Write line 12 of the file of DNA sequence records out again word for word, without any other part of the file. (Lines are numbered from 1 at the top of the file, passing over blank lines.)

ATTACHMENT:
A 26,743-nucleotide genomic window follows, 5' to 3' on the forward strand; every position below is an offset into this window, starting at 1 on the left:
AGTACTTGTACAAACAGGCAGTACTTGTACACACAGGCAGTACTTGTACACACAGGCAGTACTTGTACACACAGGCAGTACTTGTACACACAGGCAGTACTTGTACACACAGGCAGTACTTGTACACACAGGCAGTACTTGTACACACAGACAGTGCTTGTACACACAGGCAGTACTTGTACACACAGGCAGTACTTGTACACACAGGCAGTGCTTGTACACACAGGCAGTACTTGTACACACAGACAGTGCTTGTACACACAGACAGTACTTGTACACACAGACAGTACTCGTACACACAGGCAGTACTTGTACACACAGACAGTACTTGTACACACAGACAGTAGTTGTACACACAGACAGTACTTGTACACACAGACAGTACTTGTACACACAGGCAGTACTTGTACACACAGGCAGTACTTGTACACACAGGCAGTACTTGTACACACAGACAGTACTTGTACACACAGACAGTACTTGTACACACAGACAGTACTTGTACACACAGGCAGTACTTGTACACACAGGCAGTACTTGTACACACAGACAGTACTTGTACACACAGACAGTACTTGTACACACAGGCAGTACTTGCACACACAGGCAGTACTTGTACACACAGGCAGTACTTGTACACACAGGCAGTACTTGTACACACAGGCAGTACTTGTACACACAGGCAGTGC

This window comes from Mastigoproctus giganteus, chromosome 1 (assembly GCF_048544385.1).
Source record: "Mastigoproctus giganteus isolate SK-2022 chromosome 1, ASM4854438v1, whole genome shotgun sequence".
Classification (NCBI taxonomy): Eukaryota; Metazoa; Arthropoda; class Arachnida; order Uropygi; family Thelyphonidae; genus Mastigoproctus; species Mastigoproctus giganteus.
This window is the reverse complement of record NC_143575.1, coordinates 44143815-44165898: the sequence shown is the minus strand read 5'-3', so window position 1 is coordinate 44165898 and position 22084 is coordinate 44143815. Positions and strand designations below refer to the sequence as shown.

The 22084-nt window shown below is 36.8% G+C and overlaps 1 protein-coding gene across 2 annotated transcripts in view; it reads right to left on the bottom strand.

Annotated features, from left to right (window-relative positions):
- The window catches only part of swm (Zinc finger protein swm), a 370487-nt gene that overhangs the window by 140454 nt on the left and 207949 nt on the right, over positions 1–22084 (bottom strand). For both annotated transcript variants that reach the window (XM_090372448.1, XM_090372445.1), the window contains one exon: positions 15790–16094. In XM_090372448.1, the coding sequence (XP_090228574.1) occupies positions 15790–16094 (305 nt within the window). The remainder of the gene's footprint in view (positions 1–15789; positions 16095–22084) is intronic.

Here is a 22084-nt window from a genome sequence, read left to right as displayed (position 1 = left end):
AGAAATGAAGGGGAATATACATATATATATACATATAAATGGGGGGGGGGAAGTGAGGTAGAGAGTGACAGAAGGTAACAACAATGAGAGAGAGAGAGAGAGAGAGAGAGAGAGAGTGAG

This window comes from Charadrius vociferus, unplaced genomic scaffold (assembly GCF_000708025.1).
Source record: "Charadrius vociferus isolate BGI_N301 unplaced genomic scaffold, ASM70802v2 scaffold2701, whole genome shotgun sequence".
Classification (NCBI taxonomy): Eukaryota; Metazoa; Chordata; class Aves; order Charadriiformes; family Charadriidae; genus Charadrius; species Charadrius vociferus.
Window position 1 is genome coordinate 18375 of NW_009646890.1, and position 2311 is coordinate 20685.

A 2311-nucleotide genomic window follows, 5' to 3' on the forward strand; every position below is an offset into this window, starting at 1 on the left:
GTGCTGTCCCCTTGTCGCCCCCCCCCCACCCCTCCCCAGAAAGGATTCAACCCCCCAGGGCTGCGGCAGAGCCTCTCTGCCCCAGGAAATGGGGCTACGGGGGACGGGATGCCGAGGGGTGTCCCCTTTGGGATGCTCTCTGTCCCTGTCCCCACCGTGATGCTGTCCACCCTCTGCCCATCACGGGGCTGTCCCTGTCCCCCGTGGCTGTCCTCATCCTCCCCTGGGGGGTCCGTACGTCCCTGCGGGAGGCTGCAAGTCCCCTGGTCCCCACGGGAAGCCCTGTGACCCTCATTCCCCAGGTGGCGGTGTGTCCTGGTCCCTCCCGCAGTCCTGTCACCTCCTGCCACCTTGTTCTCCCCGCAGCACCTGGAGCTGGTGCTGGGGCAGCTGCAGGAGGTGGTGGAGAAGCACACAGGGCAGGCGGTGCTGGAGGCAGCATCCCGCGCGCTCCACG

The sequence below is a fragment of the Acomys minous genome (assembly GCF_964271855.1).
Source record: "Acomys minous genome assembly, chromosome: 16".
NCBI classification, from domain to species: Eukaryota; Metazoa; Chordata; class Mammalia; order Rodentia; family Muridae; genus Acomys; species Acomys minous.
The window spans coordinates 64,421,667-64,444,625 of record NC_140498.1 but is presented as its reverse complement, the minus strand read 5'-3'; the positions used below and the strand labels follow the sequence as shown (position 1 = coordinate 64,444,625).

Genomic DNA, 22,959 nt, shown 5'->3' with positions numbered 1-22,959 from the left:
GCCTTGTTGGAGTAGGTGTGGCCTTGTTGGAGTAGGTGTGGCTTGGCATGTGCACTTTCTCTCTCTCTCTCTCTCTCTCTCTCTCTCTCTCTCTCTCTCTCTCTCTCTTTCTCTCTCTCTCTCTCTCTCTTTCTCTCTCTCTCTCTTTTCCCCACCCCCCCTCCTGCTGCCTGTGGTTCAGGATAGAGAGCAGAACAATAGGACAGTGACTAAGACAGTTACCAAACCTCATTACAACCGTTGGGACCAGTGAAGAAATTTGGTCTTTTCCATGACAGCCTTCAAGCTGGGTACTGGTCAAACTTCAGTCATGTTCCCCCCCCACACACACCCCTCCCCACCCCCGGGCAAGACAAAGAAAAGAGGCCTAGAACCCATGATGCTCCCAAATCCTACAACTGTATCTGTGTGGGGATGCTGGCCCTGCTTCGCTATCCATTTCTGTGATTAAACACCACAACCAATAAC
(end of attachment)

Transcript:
This window comes from Charadrius vociferus, unplaced genomic scaffold (assembly GCF_000708025.1).